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Chemical tests for Bromide

Bromides are chemical compounds containing bromide ion. Bromide ion is formed when bromine atom gains an electron. The examples of bromide salts are sodium bromide, potassium bromide, cesium bromide etc. Bromide is also present in typical seawater with a concentration of around 65 mg/L. One important salt of bromide is silver bromide which is used in photographic films.   This video explains how to test the presence of bromide ion in a given salt.  

The Law of Conservation of Mass

A chemical reaction is process by which one set of chemical substances is transformed to another. The French chemist, Antoine Lavoisier, who is known as the father of modern chemistry, proved that the mass of the products in a chemical reaction is equal to the mass of the reactants.   “The Law of Conservation of Mass states that matter can neither be created nor destroyed in a chemical reaction”.   This video explains how to verify the Law of Conservation of Mass during a chemical reaction.  

Double Displacement Reaction

Double displacement reactions may be defined as the chemical reactions in which one component each of both the reacting molecules get exchanged to form the products. During this reaction, the cations and anions of two different compounds switch places, forming two entirely different compounds. Double displacement reactions generally take place in aqueous solutions in which the ions precipitate and there is an exchange of ions. For example, on mixing a solution of barium chloride with sodium sulphate, a white precipitate of barium sulphate is immediately formed. These reactions are ionic in nature. The reactants changes into ions when dissolved in…

Reaction of Iron Nails with Copper Sulphate Solution in Water

When an iron nail is dipped in copper sulphate solution, a brown coating of copper is formed on the surface of iron and the colour of copper sulphate solution changes from blue to light green. This reaction shows that iron is more reactive than copper as it displaces copper from its solution and iron passes into solution as Fe (II) ions and ferrous sulphate solution is formed.   This video explains the chemical change occurs during the reaction of iron nails with copper sulphate solution.  

Chemical Tests for Nitrite

Nitrites are inorganic compounds contain nitrite ion in which nitrogen is bonded to two oxygen atoms. It is a symmetric anion with equal nitrogen – oxygen bond length and O-N-O bond angle of approximately 120 °C. Upon protonation, nitrite ion produces weak nitrous acid, which is unstable.   This video explains how to test the presence of nitrite ion in a given salt.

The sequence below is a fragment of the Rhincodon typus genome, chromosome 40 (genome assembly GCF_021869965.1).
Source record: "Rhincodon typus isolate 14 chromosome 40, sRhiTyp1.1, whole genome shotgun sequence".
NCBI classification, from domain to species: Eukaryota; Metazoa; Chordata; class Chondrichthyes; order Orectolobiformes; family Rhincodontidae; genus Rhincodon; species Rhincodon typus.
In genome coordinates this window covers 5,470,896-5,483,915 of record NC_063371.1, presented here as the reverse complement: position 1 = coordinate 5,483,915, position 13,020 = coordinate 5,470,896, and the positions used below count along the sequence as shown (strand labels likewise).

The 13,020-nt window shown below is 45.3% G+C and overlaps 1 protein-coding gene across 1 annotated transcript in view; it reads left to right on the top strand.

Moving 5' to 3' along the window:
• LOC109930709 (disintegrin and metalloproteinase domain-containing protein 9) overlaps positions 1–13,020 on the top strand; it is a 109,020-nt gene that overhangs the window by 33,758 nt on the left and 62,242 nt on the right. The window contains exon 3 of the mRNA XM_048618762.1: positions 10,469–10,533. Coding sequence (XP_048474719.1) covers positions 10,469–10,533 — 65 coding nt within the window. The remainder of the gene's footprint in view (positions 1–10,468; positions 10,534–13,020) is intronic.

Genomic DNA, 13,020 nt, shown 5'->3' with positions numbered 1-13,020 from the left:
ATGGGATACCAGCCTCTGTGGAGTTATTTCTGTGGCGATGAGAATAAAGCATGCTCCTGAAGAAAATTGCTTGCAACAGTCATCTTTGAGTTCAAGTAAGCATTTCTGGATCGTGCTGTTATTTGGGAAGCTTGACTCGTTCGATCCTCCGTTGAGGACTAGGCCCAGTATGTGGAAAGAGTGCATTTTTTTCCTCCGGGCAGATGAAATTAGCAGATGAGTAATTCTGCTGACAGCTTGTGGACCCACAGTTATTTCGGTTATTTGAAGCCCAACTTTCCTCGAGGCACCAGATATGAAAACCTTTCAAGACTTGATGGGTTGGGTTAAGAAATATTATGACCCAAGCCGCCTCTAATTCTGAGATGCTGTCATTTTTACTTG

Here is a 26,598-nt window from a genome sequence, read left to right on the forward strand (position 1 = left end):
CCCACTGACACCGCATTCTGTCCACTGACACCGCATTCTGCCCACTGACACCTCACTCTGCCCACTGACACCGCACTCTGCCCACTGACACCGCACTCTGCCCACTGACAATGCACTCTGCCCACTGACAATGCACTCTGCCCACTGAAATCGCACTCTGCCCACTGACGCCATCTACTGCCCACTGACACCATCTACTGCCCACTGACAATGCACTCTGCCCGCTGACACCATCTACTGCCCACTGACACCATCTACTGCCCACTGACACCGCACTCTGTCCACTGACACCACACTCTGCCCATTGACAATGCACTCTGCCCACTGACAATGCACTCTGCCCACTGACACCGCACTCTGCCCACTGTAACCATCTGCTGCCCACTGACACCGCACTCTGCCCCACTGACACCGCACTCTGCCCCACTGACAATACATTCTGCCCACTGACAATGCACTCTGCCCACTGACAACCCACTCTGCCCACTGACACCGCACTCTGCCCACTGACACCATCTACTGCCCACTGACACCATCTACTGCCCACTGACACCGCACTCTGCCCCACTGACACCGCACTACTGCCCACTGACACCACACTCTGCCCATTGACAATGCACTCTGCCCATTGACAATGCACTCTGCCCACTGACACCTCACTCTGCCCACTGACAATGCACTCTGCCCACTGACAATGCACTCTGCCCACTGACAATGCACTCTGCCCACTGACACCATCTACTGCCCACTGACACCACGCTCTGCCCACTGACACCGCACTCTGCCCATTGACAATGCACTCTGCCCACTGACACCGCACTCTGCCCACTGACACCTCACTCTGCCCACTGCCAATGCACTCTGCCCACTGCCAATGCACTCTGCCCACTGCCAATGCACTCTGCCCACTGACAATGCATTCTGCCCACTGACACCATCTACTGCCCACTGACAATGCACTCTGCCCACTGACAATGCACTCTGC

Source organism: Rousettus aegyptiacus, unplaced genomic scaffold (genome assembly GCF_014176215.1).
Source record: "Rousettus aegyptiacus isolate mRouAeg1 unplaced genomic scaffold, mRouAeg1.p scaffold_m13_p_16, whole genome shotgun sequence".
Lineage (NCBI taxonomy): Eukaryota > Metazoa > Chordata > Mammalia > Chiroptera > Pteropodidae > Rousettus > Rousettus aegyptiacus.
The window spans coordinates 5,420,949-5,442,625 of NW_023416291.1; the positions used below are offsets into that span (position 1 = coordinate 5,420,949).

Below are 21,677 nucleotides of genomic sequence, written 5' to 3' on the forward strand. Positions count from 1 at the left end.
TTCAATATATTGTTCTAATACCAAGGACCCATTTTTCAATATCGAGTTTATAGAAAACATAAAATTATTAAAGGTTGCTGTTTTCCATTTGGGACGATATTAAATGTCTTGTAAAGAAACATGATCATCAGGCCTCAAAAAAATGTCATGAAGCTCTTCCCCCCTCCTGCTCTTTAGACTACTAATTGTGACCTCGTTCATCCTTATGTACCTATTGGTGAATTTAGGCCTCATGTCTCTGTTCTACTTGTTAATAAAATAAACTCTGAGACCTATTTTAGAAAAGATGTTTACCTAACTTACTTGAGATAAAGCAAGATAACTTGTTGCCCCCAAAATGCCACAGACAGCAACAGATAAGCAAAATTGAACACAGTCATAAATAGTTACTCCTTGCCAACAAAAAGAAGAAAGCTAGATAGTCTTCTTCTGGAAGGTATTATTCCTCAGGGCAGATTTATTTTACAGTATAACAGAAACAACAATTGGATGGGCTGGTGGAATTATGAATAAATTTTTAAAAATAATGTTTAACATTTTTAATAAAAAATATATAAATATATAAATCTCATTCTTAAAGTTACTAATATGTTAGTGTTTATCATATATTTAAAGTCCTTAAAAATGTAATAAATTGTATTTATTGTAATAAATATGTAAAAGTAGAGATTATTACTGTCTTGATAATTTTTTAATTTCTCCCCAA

Detection of Adulterant in Dal

Food is one of the essential factors in our daily life that provides nutritional support for the human body. Due to the population explosion in India the demand for food has increased and traders have started mixing cheaper substances with food. These cheaper or undesirable substances added to food are called adulterants. Metanil yellow is a principal non-permitted food colour used extensively in India. The effect of long-term consumption of metanil yellow on the developing and adult brain causes neurotoxicity. Metanil yellow is used in dal as an adulterant for colouring. Its presence can be tested in dal with the…

Zener Diode

A Zener diode is a heavily doped silicon crystal diode which allows current to flow in the forward direction in the same manner as an ideal diode. It also permits the current to flow in the reverse direction when the voltage is above a certain value known as the breakdown voltage. Breakdown voltage is also known as Zener knee voltage. The device was named after an American Physicist, Clarence Zener, who described the property concerning the breakdown of electrical insulators. The device consists of a reverse biased, highly doped, p-n junction diode operating in the breakdown region. Conventional diodes and…

Separating Funnel

Separating funnel is used for the separation of components of a mixture between two immiscible liquid phases. One phase is the aqueous phase and the other phase is an organic solvent. This separation is based on the differences in the densities of the liquids. The liquid having more density forms the lower layer and the liquid having less density forms the upper layer.   This video explains how to separate a mixture of oil and water using a separating funnel.  

Chemical tests for Sulphide

Sulphides are inorganic compounds of sulphur containing sulphide ions. Sulphide ion forms variety of compounds. One famous example is the bright yellow species cadmium sulphide or cadmium yellow. Also the black tarnish on sterling silver is due to the formation of silver sulphide.   This video explains how to test the presence of sulphide ion in a given salt.  

Chemical Tests for Sulphate

Sulphates are inorganic salts containing sulphate ion. Sulphate ion is a plyatomic anion in which the central sulphur atom is surrounded by four equivalent oxygen atoms in a tetrahedral arrangement. In sulphate ion, the sulphur atom is in the +6 oxidation state while the four oxygen atoms are each in the -2 states. Sulphate ion forms many salts like sodium sulphate, potassium sulphate, barium sulphate etc. The very well known coloured salts of sulphate are green vitriol and blue vitriol.   This video explains how to test the presence of sulphate ion in a given salt.  

Tests for Alcohols